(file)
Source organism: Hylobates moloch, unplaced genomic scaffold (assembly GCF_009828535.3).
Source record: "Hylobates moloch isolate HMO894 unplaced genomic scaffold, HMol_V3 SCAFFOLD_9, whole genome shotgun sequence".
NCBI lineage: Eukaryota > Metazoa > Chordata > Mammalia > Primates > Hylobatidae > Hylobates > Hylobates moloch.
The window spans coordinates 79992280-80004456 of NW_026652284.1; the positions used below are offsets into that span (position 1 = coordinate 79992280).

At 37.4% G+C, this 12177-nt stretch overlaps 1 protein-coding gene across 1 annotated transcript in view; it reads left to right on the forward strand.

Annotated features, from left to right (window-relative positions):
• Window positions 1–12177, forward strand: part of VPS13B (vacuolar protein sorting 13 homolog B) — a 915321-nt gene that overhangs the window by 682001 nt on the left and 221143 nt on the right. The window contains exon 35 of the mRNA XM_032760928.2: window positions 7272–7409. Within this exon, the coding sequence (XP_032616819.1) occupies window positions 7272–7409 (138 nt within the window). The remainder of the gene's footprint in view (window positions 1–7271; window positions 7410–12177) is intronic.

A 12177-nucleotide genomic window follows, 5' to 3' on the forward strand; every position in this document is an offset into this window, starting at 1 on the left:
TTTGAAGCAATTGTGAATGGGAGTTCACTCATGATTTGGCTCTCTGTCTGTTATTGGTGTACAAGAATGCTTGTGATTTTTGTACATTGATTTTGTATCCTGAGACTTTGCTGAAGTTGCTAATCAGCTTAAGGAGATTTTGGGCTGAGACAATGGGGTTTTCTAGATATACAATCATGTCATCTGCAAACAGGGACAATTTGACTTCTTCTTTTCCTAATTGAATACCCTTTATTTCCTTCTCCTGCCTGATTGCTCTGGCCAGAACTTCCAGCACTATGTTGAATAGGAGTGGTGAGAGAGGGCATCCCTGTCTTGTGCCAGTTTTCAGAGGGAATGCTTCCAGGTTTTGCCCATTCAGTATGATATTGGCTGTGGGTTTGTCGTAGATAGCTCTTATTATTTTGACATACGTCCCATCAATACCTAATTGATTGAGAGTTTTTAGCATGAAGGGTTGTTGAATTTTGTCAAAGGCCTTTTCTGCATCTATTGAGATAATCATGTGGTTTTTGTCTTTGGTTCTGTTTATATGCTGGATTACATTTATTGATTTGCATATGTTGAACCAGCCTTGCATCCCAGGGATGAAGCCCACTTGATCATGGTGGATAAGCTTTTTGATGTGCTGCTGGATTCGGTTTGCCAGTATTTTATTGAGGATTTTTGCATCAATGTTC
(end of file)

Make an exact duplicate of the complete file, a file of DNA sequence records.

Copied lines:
Source organism: Hylobates moloch, unplaced genomic scaffold (assembly GCF_009828535.3).
Source record: "Hylobates moloch isolate HMO894 unplaced genomic scaffold, HMol_V3 SCAFFOLD_9, whole genome shotgun sequence".
NCBI lineage: Eukaryota > Metazoa > Chordata > Mammalia > Primates > Hylobatidae > Hylobates > Hylobates moloch.
The window spans coordinates 79992280-80004456 of NW_026652284.1; the positions used below are offsets into that span (position 1 = coordinate 79992280).

At 37.4% G+C, this 12177-nt stretch overlaps 1 protein-coding gene across 1 annotated transcript in view; it reads left to right on the forward strand.

Annotated features, from left to right (window-relative positions):
• Window positions 1–12177, forward strand: part of VPS13B (vacuolar protein sorting 13 homolog B) — a 915321-nt gene that overhangs the window by 682001 nt on the left and 221143 nt on the right. The window contains exon 35 of the mRNA XM_032760928.2: window positions 7272–7409. Within this exon, the coding sequence (XP_032616819.1) occupies window positions 7272–7409 (138 nt within the window). The remainder of the gene's footprint in view (window positions 1–7271; window positions 7410–12177) is intronic.

A 12177-nucleotide genomic window follows, 5' to 3' on the forward strand; every position in this document is an offset into this window, starting at 1 on the left:
TTTGAAGCAATTGTGAATGGGAGTTCACTCATGATTTGGCTCTCTGTCTGTTATTGGTGTACAAGAATGCTTGTGATTTTTGTACATTGATTTTGTATCCTGAGACTTTGCTGAAGTTGCTAATCAGCTTAAGGAGATTTTGGGCTGAGACAATGGGGTTTTCTAGATATACAATCATGTCATCTGCAAACAGGGACAATTTGACTTCTTCTTTTCCTAATTGAATACCCTTTATTTCCTTCTCCTGCCTGATTGCTCTGGCCAGAACTTCCAGCACTATGTTGAATAGGAGTGGTGAGAGAGGGCATCCCTGTCTTGTGCCAGTTTTCAGAGGGAATGCTTCCAGGTTTTGCCCATTCAGTATGATATTGGCTGTGGGTTTGTCGTAGATAGCTCTTATTATTTTGACATACGTCCCATCAATACCTAATTGATTGAGAGTTTTTAGCATGAAGGGTTGTTGAATTTTGTCAAAGGCCTTTTCTGCATCTATTGAGATAATCATGTGGTTTTTGTCTTTGGTTCTGTTTATATGCTGGATTACATTTATTGATTTGCATATGTTGAACCAGCCTTGCATCCCAGGGATGAAGCCCACTTGATCATGGTGGATAAGCTTTTTGATGTGCTGCTGGATTCGGTTTGCCAGTATTTTATTGAGGATTTTTGCATCAATGTTC